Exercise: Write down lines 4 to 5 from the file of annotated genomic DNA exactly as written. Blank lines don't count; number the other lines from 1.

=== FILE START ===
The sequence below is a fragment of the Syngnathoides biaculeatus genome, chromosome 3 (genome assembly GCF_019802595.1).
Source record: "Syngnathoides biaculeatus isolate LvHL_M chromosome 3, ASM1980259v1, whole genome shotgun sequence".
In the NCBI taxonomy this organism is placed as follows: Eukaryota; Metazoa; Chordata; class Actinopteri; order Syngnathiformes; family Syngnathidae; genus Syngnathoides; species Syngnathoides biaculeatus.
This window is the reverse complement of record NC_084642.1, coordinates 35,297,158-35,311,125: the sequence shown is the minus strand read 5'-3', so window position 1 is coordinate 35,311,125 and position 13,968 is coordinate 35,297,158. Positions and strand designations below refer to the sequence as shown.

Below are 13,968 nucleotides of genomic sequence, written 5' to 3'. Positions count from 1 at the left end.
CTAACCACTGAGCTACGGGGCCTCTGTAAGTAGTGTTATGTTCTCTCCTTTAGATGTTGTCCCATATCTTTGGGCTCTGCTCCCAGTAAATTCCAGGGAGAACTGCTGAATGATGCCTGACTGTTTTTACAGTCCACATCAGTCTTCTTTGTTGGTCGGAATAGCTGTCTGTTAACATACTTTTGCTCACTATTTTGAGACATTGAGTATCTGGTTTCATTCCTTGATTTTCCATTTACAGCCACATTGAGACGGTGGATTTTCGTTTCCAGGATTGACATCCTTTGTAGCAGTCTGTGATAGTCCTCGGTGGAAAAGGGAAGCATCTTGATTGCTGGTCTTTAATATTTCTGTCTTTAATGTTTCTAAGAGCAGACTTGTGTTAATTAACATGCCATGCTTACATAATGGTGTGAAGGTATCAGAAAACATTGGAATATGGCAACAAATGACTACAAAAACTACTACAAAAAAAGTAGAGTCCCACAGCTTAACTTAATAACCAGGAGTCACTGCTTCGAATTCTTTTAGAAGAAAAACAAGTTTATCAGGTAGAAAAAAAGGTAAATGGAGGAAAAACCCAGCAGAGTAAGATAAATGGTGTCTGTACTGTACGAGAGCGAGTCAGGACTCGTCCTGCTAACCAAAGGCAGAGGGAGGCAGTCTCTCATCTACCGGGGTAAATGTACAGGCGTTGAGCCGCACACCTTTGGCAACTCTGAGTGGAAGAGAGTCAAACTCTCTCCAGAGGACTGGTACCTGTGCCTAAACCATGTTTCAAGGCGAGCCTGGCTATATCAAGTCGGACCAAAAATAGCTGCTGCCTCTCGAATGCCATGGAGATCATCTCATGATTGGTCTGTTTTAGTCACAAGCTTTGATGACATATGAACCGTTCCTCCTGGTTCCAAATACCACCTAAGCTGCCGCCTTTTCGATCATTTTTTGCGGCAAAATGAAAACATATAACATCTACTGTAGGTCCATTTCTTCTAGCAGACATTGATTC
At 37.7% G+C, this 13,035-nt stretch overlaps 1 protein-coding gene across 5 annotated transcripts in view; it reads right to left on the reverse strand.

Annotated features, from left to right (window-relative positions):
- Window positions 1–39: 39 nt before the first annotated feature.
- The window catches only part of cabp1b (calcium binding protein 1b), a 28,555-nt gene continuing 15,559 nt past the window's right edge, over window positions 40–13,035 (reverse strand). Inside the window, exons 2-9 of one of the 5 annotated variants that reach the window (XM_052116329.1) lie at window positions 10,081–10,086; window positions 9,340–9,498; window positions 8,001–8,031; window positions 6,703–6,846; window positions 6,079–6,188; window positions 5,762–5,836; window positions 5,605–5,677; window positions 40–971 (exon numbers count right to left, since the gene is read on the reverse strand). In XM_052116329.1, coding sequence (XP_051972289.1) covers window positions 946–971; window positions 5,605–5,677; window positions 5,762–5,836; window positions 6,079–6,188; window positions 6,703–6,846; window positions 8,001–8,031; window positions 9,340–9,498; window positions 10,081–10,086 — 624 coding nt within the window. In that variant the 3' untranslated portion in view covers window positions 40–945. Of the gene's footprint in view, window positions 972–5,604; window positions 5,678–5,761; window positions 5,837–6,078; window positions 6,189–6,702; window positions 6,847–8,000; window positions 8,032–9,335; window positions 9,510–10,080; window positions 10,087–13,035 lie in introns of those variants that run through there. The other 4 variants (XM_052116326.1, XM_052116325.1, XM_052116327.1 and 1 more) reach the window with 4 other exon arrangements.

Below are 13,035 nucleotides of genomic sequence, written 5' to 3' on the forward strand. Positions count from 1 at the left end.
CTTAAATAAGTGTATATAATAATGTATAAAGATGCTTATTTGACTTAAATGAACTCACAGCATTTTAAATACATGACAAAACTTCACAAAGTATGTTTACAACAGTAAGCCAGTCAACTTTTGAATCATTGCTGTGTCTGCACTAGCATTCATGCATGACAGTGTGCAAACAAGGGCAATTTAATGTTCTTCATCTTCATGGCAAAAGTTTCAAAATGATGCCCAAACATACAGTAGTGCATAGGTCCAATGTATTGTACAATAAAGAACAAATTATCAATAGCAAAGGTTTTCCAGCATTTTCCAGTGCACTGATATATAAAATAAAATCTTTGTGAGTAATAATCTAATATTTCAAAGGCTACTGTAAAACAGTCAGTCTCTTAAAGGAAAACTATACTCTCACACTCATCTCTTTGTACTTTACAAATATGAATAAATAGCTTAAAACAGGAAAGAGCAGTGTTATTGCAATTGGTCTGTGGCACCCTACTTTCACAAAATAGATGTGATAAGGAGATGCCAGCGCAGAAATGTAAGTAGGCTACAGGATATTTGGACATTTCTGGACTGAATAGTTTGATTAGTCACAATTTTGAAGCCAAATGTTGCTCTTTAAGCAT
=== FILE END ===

This window is the reverse complement of record NC_084642.1, coordinates 35,297,158-35,311,125: the sequence shown is the minus strand read 5'-3', so window position 1 is coordinate 35,311,125 and position 13,968 is coordinate 35,297,158. Positions and strand designations below refer to the sequence as shown.

Below are 13,968 nucleotides of genomic sequence, written 5' to 3'. Positions count from 1 at the left end.